Anyway, keep building things and keep asking questions and learning and sooner than you think, you’ll be the one answering the noob’s questions on here.

-- Dale Manning, Carthage, NY

View Alongiron's profile


650 posts in 2927 days

#6 posted 08-11-2012 02:42 AM

Not sure if you are using a jointer or not but….your saw may not be giving you a perfect cut. If this is the case; you could leave a small gap. When you try to fill this gap with glue and then sand…..that glue joint will stand out.

-- Measure twice and cut once.....sneak up on it! Steve Lien

View gfadvm's profile


14940 posts in 2924 days

#7 posted 08-11-2012 03:06 AM

Gary- I need to Google “hard booger” to see what comes up (but you have to admit it was descriptive).

-- " I'll try to be nicer, if you'll try to be smarter" gfadvm

View Arookar's profile


83 posts in 2637 days

#8 posted 08-11-2012 04:21 AM

Yes- I think the “secret” to a tight glue joint is perfectly square edges on both boards and good clamps. Check the “joint” before you glue…the boards you join should fit together perfectly. If they don’t then work on those edges till they do. Keep them crisp….And DON’T sand them to get them tight. Sanding at this stage will only make the joint bigger by rounding the edges off. use a jointer or hand plane.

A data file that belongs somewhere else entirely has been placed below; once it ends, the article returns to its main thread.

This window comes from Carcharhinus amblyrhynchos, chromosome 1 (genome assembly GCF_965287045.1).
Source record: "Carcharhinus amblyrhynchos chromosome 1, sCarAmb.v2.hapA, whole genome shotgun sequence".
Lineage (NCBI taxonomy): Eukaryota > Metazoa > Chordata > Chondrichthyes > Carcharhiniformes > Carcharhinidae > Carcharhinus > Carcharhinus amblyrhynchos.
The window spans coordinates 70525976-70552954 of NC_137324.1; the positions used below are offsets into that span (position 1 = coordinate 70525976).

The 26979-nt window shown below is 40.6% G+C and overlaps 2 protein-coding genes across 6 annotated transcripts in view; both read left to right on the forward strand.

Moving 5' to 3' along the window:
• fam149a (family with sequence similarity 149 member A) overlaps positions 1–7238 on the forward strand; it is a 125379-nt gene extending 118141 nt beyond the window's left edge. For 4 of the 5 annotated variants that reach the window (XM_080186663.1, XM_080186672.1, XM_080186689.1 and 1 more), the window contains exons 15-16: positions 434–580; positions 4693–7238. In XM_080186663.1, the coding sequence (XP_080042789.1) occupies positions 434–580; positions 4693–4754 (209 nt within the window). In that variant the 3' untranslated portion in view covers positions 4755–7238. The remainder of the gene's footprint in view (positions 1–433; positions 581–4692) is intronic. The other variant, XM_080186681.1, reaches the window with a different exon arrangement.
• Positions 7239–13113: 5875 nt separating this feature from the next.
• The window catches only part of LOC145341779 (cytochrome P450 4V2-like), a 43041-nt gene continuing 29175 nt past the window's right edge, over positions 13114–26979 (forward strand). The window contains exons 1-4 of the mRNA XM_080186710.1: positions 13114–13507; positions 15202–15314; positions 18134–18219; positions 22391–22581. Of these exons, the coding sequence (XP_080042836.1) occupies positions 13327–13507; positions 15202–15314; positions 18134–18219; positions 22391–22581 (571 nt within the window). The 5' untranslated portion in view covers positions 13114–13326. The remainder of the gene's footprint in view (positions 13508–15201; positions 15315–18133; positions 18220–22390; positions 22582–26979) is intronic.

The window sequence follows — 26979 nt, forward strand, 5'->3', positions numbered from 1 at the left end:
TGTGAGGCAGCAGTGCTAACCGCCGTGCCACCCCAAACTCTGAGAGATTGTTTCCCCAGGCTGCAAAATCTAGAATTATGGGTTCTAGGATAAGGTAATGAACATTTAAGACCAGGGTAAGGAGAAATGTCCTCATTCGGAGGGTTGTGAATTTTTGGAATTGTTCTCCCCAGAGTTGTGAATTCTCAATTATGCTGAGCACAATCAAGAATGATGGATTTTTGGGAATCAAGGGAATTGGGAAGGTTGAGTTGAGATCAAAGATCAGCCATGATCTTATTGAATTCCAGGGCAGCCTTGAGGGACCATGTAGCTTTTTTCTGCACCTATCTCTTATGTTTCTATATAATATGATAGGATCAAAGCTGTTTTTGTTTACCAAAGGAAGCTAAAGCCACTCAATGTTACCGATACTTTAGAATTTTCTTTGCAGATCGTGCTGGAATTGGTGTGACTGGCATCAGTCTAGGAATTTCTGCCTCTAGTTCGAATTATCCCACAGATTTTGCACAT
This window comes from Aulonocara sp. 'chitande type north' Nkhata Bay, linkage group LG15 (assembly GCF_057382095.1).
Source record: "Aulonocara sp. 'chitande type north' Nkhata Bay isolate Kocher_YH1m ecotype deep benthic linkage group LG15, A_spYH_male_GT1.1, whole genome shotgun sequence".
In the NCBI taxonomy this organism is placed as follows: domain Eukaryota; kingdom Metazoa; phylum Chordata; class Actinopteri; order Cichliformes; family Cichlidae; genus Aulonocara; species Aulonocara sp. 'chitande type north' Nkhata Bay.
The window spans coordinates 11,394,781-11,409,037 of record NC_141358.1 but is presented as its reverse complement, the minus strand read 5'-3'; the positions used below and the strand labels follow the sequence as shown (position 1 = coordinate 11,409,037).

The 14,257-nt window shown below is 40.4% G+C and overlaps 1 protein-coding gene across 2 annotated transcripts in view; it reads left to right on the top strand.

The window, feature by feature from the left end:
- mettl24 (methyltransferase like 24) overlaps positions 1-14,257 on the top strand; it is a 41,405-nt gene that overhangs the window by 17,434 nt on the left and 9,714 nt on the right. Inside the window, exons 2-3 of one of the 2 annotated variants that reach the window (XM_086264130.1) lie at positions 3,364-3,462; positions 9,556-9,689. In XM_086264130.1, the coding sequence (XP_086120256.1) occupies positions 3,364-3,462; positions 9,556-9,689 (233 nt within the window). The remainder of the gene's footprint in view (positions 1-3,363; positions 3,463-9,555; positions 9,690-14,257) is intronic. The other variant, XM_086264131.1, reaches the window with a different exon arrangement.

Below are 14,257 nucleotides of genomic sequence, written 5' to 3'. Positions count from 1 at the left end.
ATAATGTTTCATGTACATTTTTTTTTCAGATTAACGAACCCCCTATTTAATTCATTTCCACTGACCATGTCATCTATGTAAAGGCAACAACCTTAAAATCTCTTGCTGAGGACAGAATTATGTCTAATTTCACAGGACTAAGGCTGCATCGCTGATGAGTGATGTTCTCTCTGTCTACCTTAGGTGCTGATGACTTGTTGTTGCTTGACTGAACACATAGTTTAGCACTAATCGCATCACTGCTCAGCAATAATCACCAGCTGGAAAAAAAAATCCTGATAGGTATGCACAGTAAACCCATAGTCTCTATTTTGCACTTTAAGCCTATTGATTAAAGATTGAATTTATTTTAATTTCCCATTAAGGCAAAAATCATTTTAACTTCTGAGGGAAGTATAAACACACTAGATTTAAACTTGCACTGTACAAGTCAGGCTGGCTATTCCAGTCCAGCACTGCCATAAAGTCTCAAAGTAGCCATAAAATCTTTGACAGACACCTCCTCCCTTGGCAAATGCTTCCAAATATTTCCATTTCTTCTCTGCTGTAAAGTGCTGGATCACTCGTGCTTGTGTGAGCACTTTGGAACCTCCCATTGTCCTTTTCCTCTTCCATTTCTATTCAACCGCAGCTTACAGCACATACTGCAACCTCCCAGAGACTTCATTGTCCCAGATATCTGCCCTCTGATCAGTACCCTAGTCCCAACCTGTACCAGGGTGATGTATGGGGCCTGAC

Don’t worry about glue squeeze out at first- if you remember to scrape it off when it’s rubbery that’s great, if not, oh well. Sanding and scraping is part of the fun, right?

-- The only gift is a portion of thyself. -Ralph Waldo Emerson, writer and philosopher (1803-1882)

View shipwright's profile


8184 posts in 3032 days

#9 posted 08-11-2012 06:05 AM

At the risk of sounding to some like a broken record, you could try hot hide glue. It’s gluelines actually shrink as the joint dries and it doesn’t seal the wood against stain and you can wipe it off with water almost immediately and you often don’t need clamps and if you mess up it’s reversible….etc., etc., etc.

-- Paul M ..............the early bird may get the worm but it’s the second mouse that gets the cheese!

View DeLayne Peck's profile

DeLayne Peck

607 posts in 2436 days

#10 posted 08-11-2012 07:33 AM

Picked up a tip somewhere suggesting the use of plastic soda straws for removing gummy, boogery glue. I have tried it and it works well enough. But I usually reach for a pocket knife or a cheap chisel to scrap glue.